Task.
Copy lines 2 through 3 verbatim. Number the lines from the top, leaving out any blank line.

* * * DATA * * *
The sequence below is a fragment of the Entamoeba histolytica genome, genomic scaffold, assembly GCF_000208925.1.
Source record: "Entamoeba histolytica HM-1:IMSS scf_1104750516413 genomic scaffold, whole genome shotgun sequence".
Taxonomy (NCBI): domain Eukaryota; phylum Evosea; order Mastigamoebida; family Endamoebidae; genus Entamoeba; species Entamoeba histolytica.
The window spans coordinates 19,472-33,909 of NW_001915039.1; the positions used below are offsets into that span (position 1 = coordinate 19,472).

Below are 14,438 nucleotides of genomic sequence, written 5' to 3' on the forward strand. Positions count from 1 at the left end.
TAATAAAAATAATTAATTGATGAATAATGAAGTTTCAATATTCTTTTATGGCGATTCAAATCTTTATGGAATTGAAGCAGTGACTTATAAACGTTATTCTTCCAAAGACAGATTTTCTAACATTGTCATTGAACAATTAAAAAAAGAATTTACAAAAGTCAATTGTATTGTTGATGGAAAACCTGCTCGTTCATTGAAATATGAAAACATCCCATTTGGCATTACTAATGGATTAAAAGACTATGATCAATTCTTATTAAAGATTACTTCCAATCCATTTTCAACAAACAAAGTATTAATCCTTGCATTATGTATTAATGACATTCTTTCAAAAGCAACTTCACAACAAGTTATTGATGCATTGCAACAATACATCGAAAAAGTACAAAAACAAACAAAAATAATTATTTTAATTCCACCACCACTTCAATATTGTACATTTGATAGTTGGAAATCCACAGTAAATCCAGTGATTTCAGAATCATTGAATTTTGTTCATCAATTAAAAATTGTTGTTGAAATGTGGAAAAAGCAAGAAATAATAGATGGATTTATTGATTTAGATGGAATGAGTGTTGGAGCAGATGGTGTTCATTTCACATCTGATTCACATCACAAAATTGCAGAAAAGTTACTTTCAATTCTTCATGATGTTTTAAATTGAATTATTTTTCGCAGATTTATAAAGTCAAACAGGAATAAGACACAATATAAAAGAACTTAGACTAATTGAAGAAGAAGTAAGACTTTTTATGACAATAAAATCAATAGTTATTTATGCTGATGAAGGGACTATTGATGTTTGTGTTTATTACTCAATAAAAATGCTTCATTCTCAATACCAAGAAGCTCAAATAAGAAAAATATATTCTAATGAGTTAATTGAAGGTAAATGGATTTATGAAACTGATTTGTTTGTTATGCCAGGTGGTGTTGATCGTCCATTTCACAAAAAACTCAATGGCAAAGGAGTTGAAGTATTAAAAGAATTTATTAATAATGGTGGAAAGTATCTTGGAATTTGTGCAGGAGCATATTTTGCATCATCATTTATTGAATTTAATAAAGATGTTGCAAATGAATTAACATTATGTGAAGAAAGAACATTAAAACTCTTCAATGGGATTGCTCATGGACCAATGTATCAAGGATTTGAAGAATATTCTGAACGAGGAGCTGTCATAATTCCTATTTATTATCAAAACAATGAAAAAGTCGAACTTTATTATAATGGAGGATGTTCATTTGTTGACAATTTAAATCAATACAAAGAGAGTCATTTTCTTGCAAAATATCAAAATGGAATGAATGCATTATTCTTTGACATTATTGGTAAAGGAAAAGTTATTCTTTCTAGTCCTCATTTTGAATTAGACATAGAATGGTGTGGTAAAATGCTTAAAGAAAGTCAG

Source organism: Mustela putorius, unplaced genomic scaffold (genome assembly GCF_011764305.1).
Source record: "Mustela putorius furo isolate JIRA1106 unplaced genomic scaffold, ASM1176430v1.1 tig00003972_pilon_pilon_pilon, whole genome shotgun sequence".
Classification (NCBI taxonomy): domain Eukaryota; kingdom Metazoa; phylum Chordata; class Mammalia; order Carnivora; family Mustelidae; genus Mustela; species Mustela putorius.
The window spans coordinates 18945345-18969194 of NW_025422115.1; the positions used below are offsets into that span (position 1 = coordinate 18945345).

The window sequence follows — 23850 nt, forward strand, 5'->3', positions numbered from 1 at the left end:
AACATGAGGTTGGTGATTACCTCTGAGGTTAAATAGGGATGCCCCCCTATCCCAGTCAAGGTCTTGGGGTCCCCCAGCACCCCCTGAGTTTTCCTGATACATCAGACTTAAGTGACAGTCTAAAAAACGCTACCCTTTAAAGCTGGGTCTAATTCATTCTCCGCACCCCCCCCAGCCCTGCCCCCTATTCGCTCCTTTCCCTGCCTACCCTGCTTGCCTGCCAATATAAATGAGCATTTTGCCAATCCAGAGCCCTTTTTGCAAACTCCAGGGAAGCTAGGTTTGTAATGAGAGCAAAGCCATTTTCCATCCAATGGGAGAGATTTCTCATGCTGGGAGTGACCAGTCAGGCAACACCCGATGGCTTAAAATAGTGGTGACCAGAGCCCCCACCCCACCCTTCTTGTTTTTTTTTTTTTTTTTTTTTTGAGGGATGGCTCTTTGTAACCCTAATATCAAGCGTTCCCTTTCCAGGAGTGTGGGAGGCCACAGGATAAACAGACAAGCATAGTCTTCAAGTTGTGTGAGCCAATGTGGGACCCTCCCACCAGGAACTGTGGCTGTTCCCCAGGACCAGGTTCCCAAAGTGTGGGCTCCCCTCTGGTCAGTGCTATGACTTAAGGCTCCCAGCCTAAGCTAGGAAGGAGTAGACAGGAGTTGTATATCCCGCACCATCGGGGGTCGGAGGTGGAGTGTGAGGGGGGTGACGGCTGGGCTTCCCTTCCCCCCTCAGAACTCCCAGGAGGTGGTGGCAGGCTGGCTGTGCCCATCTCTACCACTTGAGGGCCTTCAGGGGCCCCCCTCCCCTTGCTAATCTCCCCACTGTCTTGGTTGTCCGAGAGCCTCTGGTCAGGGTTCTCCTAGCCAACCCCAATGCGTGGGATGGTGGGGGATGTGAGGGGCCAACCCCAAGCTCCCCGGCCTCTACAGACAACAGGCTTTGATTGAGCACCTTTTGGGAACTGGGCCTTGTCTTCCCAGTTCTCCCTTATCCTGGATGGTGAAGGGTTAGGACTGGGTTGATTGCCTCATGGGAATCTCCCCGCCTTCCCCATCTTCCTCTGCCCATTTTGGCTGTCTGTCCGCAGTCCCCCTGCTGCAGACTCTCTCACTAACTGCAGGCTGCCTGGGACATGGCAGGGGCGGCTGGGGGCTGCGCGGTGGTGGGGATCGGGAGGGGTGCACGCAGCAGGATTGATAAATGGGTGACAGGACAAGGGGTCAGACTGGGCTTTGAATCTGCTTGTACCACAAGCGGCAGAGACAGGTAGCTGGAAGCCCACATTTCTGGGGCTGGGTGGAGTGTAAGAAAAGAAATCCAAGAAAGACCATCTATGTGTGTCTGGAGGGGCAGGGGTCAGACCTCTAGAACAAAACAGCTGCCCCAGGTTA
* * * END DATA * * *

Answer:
Source record: "Entamoeba histolytica HM-1:IMSS scf_1104750516413 genomic scaffold, whole genome shotgun sequence".
Taxonomy (NCBI): domain Eukaryota; phylum Evosea; order Mastigamoebida; family Endamoebidae; genus Entamoeba; species Entamoeba histolytica.